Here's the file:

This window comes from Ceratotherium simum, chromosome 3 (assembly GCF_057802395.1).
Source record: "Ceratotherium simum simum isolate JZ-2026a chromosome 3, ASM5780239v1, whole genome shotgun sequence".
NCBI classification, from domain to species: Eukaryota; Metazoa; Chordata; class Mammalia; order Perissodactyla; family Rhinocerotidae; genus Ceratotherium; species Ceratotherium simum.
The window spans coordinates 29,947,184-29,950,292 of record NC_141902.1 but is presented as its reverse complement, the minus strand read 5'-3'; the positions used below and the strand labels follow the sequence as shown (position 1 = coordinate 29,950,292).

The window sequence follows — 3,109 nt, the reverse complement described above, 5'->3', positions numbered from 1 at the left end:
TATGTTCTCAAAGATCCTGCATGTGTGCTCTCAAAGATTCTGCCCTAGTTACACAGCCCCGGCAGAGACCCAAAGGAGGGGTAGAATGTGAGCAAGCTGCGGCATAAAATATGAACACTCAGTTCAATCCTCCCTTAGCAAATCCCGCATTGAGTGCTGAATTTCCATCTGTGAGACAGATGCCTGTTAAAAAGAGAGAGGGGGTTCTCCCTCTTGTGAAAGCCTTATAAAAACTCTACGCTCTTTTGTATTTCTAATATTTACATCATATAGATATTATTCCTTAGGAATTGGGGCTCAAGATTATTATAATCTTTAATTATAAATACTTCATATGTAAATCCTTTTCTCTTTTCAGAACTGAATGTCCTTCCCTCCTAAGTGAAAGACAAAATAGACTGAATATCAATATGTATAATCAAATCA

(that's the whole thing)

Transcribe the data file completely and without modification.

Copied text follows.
This window comes from Ceratotherium simum, chromosome 3 (assembly GCF_057802395.1).
Source record: "Ceratotherium simum simum isolate JZ-2026a chromosome 3, ASM5780239v1, whole genome shotgun sequence".
NCBI classification, from domain to species: Eukaryota; Metazoa; Chordata; class Mammalia; order Perissodactyla; family Rhinocerotidae; genus Ceratotherium; species Ceratotherium simum.
The window spans coordinates 29,947,184-29,950,292 of record NC_141902.1 but is presented as its reverse complement, the minus strand read 5'-3'; the positions used below and the strand labels follow the sequence as shown (position 1 = coordinate 29,950,292).

The window sequence follows — 3,109 nt, the reverse complement described above, 5'->3', positions numbered from 1 at the left end:
TATGTTCTCAAAGATCCTGCATGTGTGCTCTCAAAGATTCTGCCCTAGTTACACAGCCCCGGCAGAGACCCAAAGGAGGGGTAGAATGTGAGCAAGCTGCGGCATAAAATATGAACACTCAGTTCAATCCTCCCTTAGCAAATCCCGCATTGAGTGCTGAATTTCCATCTGTGAGACAGATGCCTGTTAAAAAGAGAGAGGGGGTTCTCCCTCTTGTGAAAGCCTTATAAAAACTCTACGCTCTTTTGTATTTCTAATATTTACATCATATAGATATTATTCCTTAGGAATTGGGGCTCAAGATTATTATAATCTTTAATTATAAATACTTCATATGTAAATCCTTTTCTCTTTTCAGAACTGAATGTCCTTCCCTCCTAAGTGAAAGACAAAATAGACTGAATATCAATATGTATAATCAAATCA